We’ve been investigating how rights flow between authors and publishers via publishing contracts. Publishers take broad rights, usually for the entire period of copyright. While you can find some provisions for returning rights to authors in contracts (think out of print clauses), they’re not always satisfactorily drafted, can’t evolve to reflect industry changes (like the … Continue reading Reversion laws: what’s happening elsewhere in the world?
In countries like Australia and the UK, authors' rights are governed almost entirely by publishing contracts. But what do those contracts actually say? As part of the Author's Interest Project, Joshua Yuvaraj and I have gone through the Australian Society of Authors' archive, spanning almost 60 years of publishing contracts. In this keynote for the … Continue reading #notallpublishers
[Article by Rebecca Giblin, originally published on Overland] Authors are always put at the centre of Australia’s copyright debates, grounding claims for more rights or fewer exceptions. Despite that, our law has no explicit rights to protect authors in the case of unfair, unclear or outdated contacts. I criticised this state of affairs in the last … Continue reading Does Australia really need author rights? A response to industry pushback
When we got together last year to talk about the author's interest in copyright, Cory Doctorow had some hugely insightful observations about the impact of book industry consolidation that we couldn't fit into the main video. So here's a little extra: 8 minutes about capitalism! monopolies! the failures of antitrust law! Cross-collaterisation of books! Crucially too … Continue reading Giblin & Doctorow on book industry consolidation: ’40 years of capitalism with the gloves off’
Cory and I looking for the train station after our interview, inadvertently setting up the cover for our first album. Photo credit: James Pattison. Last year when leading science-fiction author and activist Cory Doctorow was touring Australia with his new book Walkaway, we sat down to talk about the author's interest in copyright. We get … Continue reading Cory Doctorow on declining writer incomes, breaking Amazon’s dominance, and getting a bigger share for authors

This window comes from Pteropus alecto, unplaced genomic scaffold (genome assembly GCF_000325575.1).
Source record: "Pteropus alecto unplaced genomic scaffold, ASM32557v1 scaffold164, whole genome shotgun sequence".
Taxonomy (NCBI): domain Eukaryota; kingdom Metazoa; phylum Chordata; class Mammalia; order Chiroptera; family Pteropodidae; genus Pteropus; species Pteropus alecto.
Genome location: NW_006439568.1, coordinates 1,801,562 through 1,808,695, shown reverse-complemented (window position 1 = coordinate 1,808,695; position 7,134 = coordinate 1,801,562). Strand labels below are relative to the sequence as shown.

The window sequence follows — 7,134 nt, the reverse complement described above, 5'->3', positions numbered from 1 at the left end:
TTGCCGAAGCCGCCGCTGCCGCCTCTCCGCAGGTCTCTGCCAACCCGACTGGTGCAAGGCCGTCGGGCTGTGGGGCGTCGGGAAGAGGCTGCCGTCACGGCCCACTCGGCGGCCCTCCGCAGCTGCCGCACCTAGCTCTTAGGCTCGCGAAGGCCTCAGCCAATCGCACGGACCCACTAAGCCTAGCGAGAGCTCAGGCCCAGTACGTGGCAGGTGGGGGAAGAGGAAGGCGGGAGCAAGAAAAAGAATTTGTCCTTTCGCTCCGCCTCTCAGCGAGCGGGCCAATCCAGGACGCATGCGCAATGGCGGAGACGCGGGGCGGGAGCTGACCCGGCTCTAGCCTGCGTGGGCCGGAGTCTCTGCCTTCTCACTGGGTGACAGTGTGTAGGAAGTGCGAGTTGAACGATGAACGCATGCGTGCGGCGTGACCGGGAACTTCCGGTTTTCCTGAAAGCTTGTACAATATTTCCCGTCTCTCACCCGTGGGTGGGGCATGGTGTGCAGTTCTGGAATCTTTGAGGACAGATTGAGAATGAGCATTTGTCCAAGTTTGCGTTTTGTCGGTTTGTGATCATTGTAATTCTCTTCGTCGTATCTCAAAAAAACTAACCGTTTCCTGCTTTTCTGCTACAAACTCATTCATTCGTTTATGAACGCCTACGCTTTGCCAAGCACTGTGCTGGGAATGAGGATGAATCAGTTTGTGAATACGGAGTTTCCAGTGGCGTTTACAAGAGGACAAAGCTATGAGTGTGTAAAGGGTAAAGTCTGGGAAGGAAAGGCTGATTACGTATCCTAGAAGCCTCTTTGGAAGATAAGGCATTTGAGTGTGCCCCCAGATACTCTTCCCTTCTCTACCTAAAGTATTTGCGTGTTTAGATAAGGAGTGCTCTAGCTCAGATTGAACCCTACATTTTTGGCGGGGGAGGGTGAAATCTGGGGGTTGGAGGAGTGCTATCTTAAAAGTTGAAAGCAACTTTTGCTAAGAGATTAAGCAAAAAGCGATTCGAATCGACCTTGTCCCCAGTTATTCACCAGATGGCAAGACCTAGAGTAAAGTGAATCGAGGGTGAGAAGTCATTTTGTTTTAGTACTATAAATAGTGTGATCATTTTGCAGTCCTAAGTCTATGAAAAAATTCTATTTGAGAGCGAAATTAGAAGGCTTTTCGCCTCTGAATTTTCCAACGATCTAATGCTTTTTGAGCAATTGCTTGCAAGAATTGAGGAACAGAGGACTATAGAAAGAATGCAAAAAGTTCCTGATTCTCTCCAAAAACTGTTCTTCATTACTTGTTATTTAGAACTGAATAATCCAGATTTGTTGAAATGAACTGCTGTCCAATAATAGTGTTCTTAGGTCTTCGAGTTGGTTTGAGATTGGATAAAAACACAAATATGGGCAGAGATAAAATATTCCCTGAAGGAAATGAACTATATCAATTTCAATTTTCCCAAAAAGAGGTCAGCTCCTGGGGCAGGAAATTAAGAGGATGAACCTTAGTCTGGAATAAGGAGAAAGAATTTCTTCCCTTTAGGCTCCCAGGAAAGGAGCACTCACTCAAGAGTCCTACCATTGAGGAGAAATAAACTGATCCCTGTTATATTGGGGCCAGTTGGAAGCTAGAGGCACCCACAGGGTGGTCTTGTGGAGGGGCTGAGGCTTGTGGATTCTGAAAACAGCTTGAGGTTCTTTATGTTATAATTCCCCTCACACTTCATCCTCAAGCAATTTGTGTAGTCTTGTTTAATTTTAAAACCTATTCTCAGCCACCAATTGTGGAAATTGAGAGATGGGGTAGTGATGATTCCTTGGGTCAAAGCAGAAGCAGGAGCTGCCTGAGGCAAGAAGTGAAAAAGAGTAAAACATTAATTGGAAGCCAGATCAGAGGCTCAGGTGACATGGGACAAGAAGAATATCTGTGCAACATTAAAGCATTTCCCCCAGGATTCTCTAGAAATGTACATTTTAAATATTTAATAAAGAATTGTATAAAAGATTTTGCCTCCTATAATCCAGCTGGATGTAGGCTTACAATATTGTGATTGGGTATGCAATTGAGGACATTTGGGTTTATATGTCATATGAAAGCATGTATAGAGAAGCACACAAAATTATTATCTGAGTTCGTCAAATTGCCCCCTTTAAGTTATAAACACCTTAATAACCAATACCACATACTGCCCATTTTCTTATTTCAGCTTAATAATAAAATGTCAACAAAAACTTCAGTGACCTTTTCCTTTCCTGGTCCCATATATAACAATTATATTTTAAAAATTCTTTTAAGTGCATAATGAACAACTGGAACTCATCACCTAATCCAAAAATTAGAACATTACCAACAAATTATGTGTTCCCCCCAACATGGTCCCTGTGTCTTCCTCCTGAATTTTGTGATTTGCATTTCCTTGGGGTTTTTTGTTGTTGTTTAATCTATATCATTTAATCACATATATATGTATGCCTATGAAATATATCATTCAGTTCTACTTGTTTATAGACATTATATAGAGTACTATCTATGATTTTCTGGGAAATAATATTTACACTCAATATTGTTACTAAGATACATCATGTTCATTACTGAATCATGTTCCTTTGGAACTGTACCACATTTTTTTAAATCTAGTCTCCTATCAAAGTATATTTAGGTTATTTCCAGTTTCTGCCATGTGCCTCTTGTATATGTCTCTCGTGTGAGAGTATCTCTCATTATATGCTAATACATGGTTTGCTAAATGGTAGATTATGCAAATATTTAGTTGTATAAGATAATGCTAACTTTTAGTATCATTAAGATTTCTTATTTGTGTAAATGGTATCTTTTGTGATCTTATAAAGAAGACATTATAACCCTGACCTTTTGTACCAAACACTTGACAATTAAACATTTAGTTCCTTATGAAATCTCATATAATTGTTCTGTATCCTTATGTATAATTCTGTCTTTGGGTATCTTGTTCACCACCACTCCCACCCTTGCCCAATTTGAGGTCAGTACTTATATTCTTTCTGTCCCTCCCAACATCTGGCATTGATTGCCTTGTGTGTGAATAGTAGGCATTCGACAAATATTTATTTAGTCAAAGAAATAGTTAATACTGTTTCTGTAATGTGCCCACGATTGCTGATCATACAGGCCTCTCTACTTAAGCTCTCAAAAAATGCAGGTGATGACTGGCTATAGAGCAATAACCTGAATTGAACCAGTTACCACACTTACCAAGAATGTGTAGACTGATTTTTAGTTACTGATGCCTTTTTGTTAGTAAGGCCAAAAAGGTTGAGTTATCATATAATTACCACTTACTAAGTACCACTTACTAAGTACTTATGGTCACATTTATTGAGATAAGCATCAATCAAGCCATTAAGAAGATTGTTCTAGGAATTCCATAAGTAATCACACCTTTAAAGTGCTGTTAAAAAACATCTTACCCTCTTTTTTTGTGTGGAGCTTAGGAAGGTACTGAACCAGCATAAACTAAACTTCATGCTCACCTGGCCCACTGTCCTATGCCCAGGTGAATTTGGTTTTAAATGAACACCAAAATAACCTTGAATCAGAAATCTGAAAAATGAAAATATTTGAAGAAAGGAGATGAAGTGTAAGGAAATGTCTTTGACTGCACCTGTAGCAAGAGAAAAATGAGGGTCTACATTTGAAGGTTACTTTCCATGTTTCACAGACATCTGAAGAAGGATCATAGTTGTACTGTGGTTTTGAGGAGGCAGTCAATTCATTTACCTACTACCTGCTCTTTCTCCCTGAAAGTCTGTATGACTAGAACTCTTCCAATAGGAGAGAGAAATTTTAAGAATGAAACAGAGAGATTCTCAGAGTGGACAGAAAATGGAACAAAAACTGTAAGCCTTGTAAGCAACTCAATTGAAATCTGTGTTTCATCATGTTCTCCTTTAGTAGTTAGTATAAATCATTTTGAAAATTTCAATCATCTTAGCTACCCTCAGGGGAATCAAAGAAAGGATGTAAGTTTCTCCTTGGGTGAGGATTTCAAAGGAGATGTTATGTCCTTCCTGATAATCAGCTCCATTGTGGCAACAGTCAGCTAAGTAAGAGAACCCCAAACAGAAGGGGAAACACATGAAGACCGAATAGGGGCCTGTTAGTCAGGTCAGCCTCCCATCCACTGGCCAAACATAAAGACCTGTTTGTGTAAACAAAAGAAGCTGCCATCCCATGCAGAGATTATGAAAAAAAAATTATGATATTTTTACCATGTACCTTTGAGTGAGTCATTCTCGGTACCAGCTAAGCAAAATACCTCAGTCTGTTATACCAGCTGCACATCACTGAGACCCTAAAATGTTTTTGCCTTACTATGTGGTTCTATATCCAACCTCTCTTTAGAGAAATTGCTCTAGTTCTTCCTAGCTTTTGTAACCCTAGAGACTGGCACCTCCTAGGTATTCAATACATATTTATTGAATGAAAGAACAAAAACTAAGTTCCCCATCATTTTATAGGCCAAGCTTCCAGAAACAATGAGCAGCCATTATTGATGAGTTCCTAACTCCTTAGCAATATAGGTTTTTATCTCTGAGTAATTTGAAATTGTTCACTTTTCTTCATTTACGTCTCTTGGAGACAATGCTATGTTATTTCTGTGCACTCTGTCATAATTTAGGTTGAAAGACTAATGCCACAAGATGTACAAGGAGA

By changing our approach to author rights, we can help writers earn more. shutterstock Rebecca Giblin, Monash University and Joshua Yuvaraj, Monash University Who makes the money in publishing? Nobody. This often repeated dark joke highlights a serious issue. The most recent figures show that Australian authors earn just $12,900 a year from writing work … Continue reading Five ways to boost Australian writers’ earnings
In February 2018 we wrote about surveys of authors' incomes in the US, the UK, Australia and New Zealand. Overall the picture these studies painted was one of sharp declines in how much authors made. A new study from the US Authors Guild is showing that things continue to get worse, not better, for authors. … Continue reading New US Authors Guild Survey Shows Declining Incomes
One of the main reasons we grant copyright is an incentive: we want to encourage people to make things, and companies to invest in making them available. But it's not just about incentives (which is why my colleague Kim Weatherall and I told the Productivity Commission that it would be wrong to treat copyright as being purely economic … Continue reading The difference between copyright’s rewards and incentives (and what it means for getting creators paid)
‘One of the most salient features of our culture is that there is so much bullshit’ – so begins moral philosopher Harry Frankfurt’s treatise on bullshit and its function. Bullshit comes, he argues, from one who ‘does not care whether the things he says describe reality correctly’, but says them regardless, in pursuit of their … Continue reading Fat horses & starving sparrows: On bullshit in copyright debates
I was recently interviewed by Brian Frye of the University of Kentucky School of Law about my recent work as part of the Author's Interest project. If you enjoy podcasts and want something a bit different to jump into during your commute or while you're folding your laundry, you can stream it here (or here if … Continue reading Rebecca Giblin on Ipse dixit: A new copyright bargain?